- Old School Polkas Del Ghost Town and Other Conjunto Music of South Texas by Lorenzo Martinez and Ramon “Rabbit” Sanchez
Old School Polkas Del Ghost Town is a seminal introduction to conjunto tejano and the playing of two contemporary masters: accordionist Lorenzo Martinez and bajo sexto player Ramon “Rabbit” Sanchez. The album was released by Spring Fed Records, based at Middle Tennessee State University, in 2017. As a label with releases ranging from fiddler Clyde Davenport to the Indian Creek Delta Boys and Mississippi John Hurt, it is notable that this is their first conjunto offering and that two others (with bajo player Belen Escobedo and accordionist Felipe Pérez) were released in 2018.
For the uninitiated, a brief introduction to conjunto music is given in the excellent liner notes written by Dan Margolies. “Conjunto music,” Margolies writes, “is the music of Mexican-American South Texas, played on the button accordion and a unique twelve string bass called a bajo sexto. Conjunto is dance music and beer drinking music coming straight out of the cantinas and dance halls.” In these general notes as well as those that are tune-specific, Margolies places Lorenzo Martinez and Ramon Sanchez in context as innovators of conjunto who learned from the foundational masters of the genre. In its formation, conjunto was a proletarian and folk-based form distinct from orquestras and other music designated for high [End Page 99] society. But class designations have never suited conjunto, and it has crossed borders and genres time and time again, even in “Ghost Town” (a colloquial name for the San Antonio neighborhood where Martinez and Sanchez grew up). Martinez and Sanchez, then, present an advanced and novel repertoire in Old School Polkas that is a diasporic cross-section of older influences, incorporating many forms and styles into their conjunto that are impressive to hear today but would also likely delight their forebears. “They boast a rare and beautiful repertoire that is no longer being played by contemporary conjunto musicians,” Margolies writes, and this is the single best element on display in this catchy, upbeat, and virtuosic collection.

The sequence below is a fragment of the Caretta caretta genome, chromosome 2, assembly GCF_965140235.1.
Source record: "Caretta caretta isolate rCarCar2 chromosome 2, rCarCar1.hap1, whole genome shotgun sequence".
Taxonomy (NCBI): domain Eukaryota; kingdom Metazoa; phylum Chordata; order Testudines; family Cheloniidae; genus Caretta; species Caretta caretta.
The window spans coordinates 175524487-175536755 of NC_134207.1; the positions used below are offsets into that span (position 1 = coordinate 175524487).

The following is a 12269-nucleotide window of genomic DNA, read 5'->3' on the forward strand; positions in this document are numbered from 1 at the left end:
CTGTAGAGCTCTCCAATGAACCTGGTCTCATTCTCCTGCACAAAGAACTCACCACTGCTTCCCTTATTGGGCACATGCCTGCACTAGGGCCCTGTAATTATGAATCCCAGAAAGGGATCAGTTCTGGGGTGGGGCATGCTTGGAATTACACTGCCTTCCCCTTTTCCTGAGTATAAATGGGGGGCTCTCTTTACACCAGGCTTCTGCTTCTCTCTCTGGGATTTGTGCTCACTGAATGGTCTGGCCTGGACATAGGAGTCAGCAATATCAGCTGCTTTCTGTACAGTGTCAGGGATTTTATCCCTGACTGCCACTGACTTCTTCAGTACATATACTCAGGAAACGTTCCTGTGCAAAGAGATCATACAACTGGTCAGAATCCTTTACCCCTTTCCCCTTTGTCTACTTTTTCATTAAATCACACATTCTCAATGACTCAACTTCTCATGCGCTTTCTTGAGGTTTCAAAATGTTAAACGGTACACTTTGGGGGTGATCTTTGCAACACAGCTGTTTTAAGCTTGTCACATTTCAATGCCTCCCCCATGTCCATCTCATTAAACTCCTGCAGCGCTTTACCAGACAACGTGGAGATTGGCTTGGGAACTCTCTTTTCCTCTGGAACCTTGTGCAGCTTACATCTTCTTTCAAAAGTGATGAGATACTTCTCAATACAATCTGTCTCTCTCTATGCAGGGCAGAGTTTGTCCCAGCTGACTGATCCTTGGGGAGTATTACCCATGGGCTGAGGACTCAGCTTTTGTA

For reasons of American prejudices and ethnocentrism, conjunto has never been incorporated into the canon of American roots music, Margolies tells us. Indeed, widespread commercial appreciation of the music only occurred when Okeh, Bluebird, and other labels, having found great success with their “race records,” hoped to find another music with the potential to be a cross-racial hit. In finding audiences for Great Depression-era musicians like Bruno Villarreal, Narcisco Martinez, and Don Santiago Jiménez (from whom Lorenzo Martinez learned directly), record companies did give a few conjuntos larger audiences and small paychecks for music that might otherwise have been lost at los bailes de negocio (rowdy dances) or other marginalized rural venues. That said, the interest of these labels in Texas-Mexican vernacular music was fleeting. Even as innovation flourished in the clubs of San Antonio after World War II, both Martinez and Sanchez worked a variety of working-class jobs across the country to support themselves. Sanchez once sold his bajo sexto (but bought it back—one of the many good stories in the liner notes), and Martinez even gave up playing accordion to support his family, returning to the music a decade later with the help of other musicians. These departures and returns demonstrate the musical ability of the duo and the vibrancy of the conjunto community, which Margolies calls “a true model of a sustainable tradition of regional vernacular music making,” where artists visit, share, ask, and investigate their music. Still, it is true that even those who reached considerable fame in conjunto have rarely made a living playing it.
This project from Spring Fed, then, is refreshingly progressive, featuring playing that is broad in genre and varied in style while still being definitively “puro conjunto”: both Martinez and Sanchez have incredible performance résumés...